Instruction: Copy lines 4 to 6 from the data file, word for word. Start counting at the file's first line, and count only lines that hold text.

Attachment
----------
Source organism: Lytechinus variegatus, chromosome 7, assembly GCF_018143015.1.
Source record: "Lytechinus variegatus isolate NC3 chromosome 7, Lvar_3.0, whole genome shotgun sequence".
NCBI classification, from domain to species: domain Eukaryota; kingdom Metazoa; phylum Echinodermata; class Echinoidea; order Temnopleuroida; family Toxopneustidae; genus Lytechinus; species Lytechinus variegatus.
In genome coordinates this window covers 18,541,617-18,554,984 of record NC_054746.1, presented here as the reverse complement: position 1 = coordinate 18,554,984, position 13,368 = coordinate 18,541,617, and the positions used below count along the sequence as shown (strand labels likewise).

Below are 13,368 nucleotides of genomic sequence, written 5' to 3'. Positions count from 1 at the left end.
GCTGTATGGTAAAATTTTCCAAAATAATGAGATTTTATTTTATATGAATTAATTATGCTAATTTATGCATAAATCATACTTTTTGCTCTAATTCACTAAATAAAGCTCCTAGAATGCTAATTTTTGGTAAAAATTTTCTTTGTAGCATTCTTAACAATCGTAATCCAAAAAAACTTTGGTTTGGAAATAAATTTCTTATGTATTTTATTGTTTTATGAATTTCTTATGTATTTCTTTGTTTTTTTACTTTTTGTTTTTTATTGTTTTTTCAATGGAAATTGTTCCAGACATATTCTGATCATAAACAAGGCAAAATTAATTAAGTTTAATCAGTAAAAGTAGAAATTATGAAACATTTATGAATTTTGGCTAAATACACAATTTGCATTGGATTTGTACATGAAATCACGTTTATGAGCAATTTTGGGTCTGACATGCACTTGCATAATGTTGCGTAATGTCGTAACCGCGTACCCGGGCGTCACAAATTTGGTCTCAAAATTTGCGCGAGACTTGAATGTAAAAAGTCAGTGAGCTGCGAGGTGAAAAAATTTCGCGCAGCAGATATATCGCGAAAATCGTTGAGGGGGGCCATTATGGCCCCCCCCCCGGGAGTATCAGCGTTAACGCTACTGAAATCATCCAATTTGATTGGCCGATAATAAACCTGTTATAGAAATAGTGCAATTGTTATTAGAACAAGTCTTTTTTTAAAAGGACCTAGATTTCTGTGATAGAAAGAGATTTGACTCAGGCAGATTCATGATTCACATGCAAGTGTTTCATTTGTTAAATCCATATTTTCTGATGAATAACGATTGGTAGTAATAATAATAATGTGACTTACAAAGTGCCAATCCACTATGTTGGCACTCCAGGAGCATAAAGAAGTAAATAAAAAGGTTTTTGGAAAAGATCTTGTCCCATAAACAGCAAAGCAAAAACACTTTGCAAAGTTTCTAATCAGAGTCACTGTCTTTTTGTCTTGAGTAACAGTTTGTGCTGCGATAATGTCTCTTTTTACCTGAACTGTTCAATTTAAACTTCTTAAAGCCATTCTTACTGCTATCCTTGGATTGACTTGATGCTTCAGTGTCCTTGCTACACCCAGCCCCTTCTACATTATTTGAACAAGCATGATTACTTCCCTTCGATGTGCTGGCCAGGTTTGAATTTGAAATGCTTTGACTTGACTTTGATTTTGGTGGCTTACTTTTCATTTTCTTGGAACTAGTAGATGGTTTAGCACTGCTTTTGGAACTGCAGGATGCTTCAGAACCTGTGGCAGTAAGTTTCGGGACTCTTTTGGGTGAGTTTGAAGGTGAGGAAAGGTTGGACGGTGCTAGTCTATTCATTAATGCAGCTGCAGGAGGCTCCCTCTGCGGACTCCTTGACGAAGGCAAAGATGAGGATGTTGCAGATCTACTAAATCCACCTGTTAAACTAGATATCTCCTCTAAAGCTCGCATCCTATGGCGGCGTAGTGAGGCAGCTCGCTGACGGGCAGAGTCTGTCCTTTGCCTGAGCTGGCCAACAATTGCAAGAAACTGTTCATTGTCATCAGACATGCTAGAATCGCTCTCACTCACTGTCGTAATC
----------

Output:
In genome coordinates this window covers 18,541,617-18,554,984 of record NC_054746.1, presented here as the reverse complement: position 1 = coordinate 18,554,984, position 13,368 = coordinate 18,541,617, and the positions used below count along the sequence as shown (strand labels likewise).

Below are 13,368 nucleotides of genomic sequence, written 5' to 3'. Positions count from 1 at the left end.
GCTGTATGGTAAAATTTTCCAAAATAATGAGATTTTATTTTATATGAATTAATTATGCTAATTTATGCATAAATCATACTTTTTGCTCTAATTCACTAAATAAAGCTCCTAGAATGCTAATTTTTGGTAAAAATTTTCTTTGTAGCATTCTTAACAATCGTAATCCAAAAAAACTTTGGTTTGGAAATAAATTTCTTATGTATTTTATTGTTTTATGAATTTCTTATGTATTTCTTTGTTTTTTTACTTTTTGTTTTTTATTGTTTTTTCAATGGAAATTGTTCCAGACATATTCTGATCATAAACAAGGCAAAATTAATTAAGTTTAATCAGTAAAAGTAGAAATTATGAAACATTTATGAATTTTGGCTAAATACACAATTTGCATTGGATTTGTACATGAAATCACGTTTATGAGCAATTTTGGGTCTGACATGCACTTGCATAATGTTGCGTAATGTCGTAACCGCGTACCCGGGCGTCACAAATTTGGTCTCAAAATTTGCGCGAGACTTGAATGTAAAAAGTCAGTGAGCTGCGAGGTGAAAAAATTTCGCGCAGCAGATATATCGCGAAAATCGTTGAGGGGGGCCATTATGGCCCCCCCCCCGGGAGTATCAGCGTTAACGCTACTGAAATCATCCAATTTGATTGGCCGATAATAAACCTGTTATAGAAATAGTGCAATTGTTATTAGAACAAGTCTTTTTTTAAAAGGACCTAGATTTCTGTGATAGAAAGAGATTTGACTCAGGCAGATTCATGATTCACATGCAAGTGTTTCATTTGTTAAATCCATATTTTCTGATGAATAACGATTGGTAGTAATAATAATAATGTGACTTACAAAGTGCCAATCCACTATGTTGGCACTCCAGGAGCATAAAGAAGTAAATAAAAAGGTTTTTGGAAAAGATCTTGTCCCATAAACAGCAAAGCAAAAACACTTTGCAAAGTTTCTAATCAGAGTCACTGTCTTTTTGTCTTGAGTAACAGTTTGTGCTGCGATAATGTCTCTTTTTACCTGAACTGTTCAATTTAAACTTCTTAAAGCCATTCTTACTGCTATCCTTGGATTGACTTGATGCTTCAGTGTCCTTGCTACACCCAGCCCCTTCTACATTATTTGAACAAGCATGATTACTTCCCTTCGATGTGCTGGCCAGGTTTGAATTTGAAATGCTTTGACTTGACTTTGATTTTGGTGGCTTACTTTTCATTTTCTTGGAACTAGTAGATGGTTTAGCACTGCTTTTGGAACTGCAGGATGCTTCAGAACCTGTGGCAGTAAGTTTCGGGACTCTTTTGGGTGAGTTTGAAGGTGAGGAAAGGTTGGACGGTGCTAGTCTATTCATTAATGCAGCTGCAGGAGGCTCCCTCTGCGGACTCCTTGACGAAGGCAAAGATGAGGATGTTGCAGATCTACTAAATCCACCTGTTAAACTAGATATCTCCTCTAAAGCTCGCATCCTATGGCGGCGTAGTGAGGCAGCTCGCTGACGGGCAGAGTCTGTCCTTTGCCTGAGCTGGCCAACAATTGCAAGAAACTGTTCATTGTCATCAGACATGCTAGAATCGCTCTCACTCACTGTCGTAATC